Magazine Article | May 1, 2019

How AI Can Accelerate Life Sciences

Source: Life Science Leader

By Roy Nicholson & Nate Regimbal

Roy Nicholson
There’s no doubt that artificial intelligence holds great promise for the life sciences industry. A recent report on AI trends through 2023 by Research and Markets states “the tremendous demand for AI in life sciences applications, such as drug discovery and patient monitoring, is opening up new opportunities,” but it added that organizations may be hesitant about solutions that reduce jobs or come with high initial costs.

Indeed, many life sciences organizations are wary about the escalating buzz around AI. So, as you consider your next, or first, venture into AI, how can you ensure that this technology effectively accelerates and streamlines your work?

Nate Regimbal


It can be hard to clarify exactly where AI has succeeded and where it's likely to succeed for your organization. One common thread among companies that have successfully implemented AI is that they began by looking for optimization. Rather than asking, "How can we use this new technology?" they asked, "What processes within our organization provide the biggest opportunity for optimization?"

To help identify these opportunities, some organizations created teams within their finance divisions. These teams look holistically across the organization to find processes where optimization could provide business benefits.

Even if an emerging technology solution is sold as not requiring process changes, a process evaluation and an organizational technology evaluation can help create a strong business case for a technology implementation. Some examples of how automation, machine learning, and other AI capabilities can be used in life sciences include:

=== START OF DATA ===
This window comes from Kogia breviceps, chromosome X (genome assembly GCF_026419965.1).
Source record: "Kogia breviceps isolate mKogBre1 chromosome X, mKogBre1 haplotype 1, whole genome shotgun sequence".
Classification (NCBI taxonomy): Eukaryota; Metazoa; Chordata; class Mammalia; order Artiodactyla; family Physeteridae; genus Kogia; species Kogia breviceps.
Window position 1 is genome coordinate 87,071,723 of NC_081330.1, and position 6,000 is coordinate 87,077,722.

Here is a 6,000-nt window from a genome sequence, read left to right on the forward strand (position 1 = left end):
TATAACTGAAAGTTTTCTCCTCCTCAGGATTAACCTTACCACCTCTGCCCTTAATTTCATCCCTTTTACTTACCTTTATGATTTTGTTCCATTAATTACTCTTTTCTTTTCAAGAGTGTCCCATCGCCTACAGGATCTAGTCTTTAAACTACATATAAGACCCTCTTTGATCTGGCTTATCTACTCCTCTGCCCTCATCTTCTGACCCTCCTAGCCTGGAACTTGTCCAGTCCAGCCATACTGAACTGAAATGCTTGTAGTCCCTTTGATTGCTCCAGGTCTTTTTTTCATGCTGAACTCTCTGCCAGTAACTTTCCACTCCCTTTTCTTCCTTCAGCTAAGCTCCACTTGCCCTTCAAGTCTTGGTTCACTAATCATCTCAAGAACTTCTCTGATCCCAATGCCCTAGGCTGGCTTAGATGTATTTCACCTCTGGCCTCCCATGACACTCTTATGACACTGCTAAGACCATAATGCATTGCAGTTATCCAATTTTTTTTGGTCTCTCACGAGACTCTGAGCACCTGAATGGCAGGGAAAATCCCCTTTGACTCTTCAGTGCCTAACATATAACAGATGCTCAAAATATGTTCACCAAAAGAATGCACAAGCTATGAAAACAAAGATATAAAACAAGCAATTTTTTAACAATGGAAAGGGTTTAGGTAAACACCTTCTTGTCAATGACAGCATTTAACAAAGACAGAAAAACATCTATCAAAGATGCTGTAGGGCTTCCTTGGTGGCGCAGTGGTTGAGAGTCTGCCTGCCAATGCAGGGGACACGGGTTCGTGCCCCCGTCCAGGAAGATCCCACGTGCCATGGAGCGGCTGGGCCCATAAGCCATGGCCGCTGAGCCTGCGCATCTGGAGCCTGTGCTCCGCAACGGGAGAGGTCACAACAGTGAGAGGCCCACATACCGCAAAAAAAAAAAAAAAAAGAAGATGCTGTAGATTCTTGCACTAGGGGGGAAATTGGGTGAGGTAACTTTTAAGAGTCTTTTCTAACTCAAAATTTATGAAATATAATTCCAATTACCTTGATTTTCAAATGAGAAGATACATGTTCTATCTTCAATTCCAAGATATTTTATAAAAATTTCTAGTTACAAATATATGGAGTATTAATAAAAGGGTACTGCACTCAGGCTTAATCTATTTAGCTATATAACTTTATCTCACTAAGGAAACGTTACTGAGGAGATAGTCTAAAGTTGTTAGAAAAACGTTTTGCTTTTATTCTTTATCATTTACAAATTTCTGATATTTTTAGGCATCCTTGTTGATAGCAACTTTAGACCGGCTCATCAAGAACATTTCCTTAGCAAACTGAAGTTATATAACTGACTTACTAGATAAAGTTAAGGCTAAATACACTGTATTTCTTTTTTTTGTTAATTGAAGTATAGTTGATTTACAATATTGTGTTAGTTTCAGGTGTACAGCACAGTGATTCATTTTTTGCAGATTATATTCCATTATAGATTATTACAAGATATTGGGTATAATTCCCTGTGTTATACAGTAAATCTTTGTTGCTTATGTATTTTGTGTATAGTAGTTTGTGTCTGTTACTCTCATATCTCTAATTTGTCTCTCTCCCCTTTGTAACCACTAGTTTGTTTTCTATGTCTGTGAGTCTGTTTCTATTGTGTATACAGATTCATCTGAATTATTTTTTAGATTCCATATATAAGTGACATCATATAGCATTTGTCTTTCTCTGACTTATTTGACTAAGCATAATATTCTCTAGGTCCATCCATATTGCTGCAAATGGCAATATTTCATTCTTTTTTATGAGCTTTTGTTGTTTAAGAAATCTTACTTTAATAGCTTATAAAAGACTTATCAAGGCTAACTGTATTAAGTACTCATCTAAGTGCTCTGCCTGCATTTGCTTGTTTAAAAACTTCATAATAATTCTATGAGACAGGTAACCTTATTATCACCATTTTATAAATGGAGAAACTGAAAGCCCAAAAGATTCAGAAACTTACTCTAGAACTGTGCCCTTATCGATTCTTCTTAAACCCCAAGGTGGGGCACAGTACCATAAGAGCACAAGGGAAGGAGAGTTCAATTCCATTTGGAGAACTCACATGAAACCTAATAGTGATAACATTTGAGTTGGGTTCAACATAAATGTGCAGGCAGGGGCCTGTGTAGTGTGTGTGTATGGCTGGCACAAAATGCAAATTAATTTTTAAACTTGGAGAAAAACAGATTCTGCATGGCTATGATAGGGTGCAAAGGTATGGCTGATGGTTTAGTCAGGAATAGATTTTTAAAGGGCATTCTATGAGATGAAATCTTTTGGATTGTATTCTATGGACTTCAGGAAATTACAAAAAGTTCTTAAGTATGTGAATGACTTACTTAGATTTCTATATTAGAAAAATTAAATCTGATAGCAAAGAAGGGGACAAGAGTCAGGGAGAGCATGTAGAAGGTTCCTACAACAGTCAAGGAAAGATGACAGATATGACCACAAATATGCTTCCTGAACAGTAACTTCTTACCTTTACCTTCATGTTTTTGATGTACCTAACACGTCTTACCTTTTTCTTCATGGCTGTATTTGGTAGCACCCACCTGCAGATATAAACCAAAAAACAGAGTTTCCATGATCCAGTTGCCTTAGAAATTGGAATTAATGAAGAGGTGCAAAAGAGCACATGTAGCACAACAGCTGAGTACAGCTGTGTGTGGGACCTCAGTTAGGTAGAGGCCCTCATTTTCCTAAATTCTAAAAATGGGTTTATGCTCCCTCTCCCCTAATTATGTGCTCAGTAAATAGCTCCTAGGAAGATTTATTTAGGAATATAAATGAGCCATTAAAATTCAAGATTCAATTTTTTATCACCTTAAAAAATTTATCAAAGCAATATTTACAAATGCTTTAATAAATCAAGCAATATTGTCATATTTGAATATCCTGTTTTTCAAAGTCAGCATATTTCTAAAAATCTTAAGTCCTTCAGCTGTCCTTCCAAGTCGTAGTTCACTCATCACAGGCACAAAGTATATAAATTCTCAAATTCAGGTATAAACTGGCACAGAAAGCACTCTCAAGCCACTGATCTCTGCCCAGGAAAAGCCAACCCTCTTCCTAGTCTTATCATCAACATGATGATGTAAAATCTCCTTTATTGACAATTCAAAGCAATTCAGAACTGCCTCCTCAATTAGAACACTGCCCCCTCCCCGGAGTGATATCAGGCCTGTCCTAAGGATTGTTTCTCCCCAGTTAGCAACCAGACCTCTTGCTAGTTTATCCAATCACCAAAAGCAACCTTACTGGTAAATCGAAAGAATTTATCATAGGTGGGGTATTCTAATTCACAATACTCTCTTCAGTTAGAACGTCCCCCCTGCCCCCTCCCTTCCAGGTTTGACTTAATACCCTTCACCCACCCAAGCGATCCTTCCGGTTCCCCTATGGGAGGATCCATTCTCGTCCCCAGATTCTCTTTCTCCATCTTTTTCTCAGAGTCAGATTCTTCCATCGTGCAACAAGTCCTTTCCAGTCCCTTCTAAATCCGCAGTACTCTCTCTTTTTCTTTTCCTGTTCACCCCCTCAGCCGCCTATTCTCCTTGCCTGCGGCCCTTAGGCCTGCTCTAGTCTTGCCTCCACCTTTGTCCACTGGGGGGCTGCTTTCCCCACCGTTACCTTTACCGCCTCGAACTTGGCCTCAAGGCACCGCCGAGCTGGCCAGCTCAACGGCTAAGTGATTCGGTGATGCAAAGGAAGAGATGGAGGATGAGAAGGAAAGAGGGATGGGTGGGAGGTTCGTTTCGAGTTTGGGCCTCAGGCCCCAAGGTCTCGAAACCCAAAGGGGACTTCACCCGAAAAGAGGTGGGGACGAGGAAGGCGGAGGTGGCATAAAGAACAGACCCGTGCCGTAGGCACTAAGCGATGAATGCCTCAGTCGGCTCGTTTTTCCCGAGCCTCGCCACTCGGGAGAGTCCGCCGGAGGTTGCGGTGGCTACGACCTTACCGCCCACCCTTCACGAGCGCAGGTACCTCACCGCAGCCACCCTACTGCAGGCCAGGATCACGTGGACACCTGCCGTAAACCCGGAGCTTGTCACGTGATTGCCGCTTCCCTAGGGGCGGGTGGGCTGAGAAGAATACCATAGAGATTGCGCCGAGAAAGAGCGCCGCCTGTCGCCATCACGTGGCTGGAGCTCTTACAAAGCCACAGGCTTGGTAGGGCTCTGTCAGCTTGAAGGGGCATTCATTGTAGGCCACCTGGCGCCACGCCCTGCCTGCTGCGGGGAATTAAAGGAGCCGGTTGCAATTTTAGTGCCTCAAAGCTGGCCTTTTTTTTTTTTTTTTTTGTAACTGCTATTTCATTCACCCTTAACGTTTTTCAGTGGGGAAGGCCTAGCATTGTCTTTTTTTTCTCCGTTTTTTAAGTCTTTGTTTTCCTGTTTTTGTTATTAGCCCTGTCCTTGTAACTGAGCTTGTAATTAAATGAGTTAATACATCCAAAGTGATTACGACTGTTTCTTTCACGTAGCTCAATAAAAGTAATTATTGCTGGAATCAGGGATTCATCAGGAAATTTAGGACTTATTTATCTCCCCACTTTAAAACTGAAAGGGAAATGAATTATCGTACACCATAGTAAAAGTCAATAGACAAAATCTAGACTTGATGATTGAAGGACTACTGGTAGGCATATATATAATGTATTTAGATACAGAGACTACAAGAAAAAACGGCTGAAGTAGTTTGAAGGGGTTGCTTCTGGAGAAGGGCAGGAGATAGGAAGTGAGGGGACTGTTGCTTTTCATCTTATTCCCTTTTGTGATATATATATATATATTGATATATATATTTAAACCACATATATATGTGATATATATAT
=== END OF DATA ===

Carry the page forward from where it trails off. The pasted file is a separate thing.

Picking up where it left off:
• Automated lab testing in R&D that can drive cost reductions or the reallocation of resources for other development initiatives
  • Predictive solutions that identify, for instance, which chronic disease patients a physician is likely to see soon in order to help field reps present any relevant treatment alternatives
  • Call-center transcription analysis that helps identify trending key words and questions for training call center and medical staff
  • Sales forecasting, especially for chronic disease treatments, analyzing a combination of data from patients, prescriptions, and physicians.

When an organization has zeroed in on some opportunities for optimization, the next question is, "How?" With a host of AI vendors and consultant agencies, life sciences organizations don't need to go it alone . But they do need to balance costs and develop key in-house AI expertise.


Given the dynamic and complex nature of AI, most organizations can't afford to wait while their in-house expertise matures. But organizations miss out on important value and create a dependency if they use only external AI agencies.

With the AI models available now, organizations can design use cases and formulate solutions on their own. So, what types of expertise matter for in-house teams? How can organizations establish the right balance of external expertise with internal insight on proprietary information?

  • IN-HOUSE LEADERSHIP: AI efforts should be led by internal staff who can capture and integrate the lessons learned and proprietary information that needs to be passed on to future projects.
  • EXTERNAL EXPERTISE: External consultants, teams, and tools can help with implementing new solutions, ERP systems, and an enterprise platform or data warehouse across the organization.

It’s important for internal resources to understand how the organization feeds data to its new solutions, how the master data is managed, and other structural aspects for a data platform. A central enterprise data platform helps provide a standard for the tools and solutions that ultimately deliver business value.